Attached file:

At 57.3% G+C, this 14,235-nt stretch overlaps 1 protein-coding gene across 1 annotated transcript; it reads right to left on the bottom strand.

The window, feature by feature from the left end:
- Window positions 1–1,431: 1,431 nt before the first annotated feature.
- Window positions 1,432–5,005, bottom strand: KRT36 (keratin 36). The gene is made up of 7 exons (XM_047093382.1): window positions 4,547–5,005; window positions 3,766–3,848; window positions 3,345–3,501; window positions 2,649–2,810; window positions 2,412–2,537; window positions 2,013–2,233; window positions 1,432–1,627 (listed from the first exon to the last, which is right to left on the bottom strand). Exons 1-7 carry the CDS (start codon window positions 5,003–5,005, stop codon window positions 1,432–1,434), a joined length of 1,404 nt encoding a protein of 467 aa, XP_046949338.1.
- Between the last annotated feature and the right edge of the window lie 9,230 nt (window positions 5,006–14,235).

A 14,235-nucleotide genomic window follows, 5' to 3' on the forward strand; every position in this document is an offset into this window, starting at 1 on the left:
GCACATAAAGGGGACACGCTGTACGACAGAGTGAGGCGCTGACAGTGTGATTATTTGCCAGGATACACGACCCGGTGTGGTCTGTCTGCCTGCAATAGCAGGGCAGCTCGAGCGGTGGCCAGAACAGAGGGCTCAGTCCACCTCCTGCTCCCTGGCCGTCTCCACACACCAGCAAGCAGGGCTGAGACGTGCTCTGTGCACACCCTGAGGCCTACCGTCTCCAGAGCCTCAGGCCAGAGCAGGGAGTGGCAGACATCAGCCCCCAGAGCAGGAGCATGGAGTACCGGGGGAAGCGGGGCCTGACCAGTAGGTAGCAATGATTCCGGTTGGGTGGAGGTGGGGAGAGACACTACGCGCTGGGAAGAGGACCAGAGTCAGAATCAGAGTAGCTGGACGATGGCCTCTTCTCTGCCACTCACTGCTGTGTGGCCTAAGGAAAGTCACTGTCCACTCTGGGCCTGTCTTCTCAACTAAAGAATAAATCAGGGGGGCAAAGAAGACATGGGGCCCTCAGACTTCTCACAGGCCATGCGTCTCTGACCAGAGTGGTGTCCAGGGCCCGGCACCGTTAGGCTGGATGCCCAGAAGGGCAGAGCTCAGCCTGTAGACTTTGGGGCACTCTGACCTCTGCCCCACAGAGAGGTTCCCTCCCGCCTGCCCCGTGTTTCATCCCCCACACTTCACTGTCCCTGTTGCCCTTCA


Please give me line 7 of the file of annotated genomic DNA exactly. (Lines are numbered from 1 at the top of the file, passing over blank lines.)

GCACATAAAGGGGACACGCTGTACGACAGAGTGAGGCGCTGACAGTGTGATTATTTGCCAGGATACACGACCCGGTGTGGTCTGTCTGCCTGCAATAGCAGGGCAGCTCGAGCGGTGGCCAGAACAGAGGGCTCAGTCCACCTCCTGCTCCCTGGCCGTCTCCACACACCAGCAAGCAGGGCTGAGACGTGCTCTGTGCACACCCTGAGGCCTACCGTCTCCAGAGCCTCAGGCCAGAGCAGGGAGTGGCAGACATCAGCCCCCAGAGCAGGAGCATGGAGTACCGGGGGAAGCGGGGCCTGACCAGTAGGTAGCAATGATTCCGGTTGGGTGGAGGTGGGGAGAGACACTACGCGCTGGGAAGAGGACCAGAGTCAGAATCAGAGTAGCTGGACGATGGCCTCTTCTCTGCCACTCACTGCTGTGTGGCCTAAGGAAAGTCACTGTCCACTCTGGGCCTGTCTTCTCAACTAAAGAATAAATCAGGGGGGCAAAGAAGACATGGGGCCCTCAGACTTCTCACAGGCCATGCGTCTCTGACCAGAGTGGTGTCCAGGGCCCGGCACCGTTAGGCTGGATGCCCAGAAGGGCAGAGCTCAGCCTGTAGACTTTGGGGCACTCTGACCTCTGCCCCACAGAGAGGTTCCCTCCCGCCTGCCCCGTGTTTCATCCCCCACACTTCACTGTCCCTGTTGCCCTTCA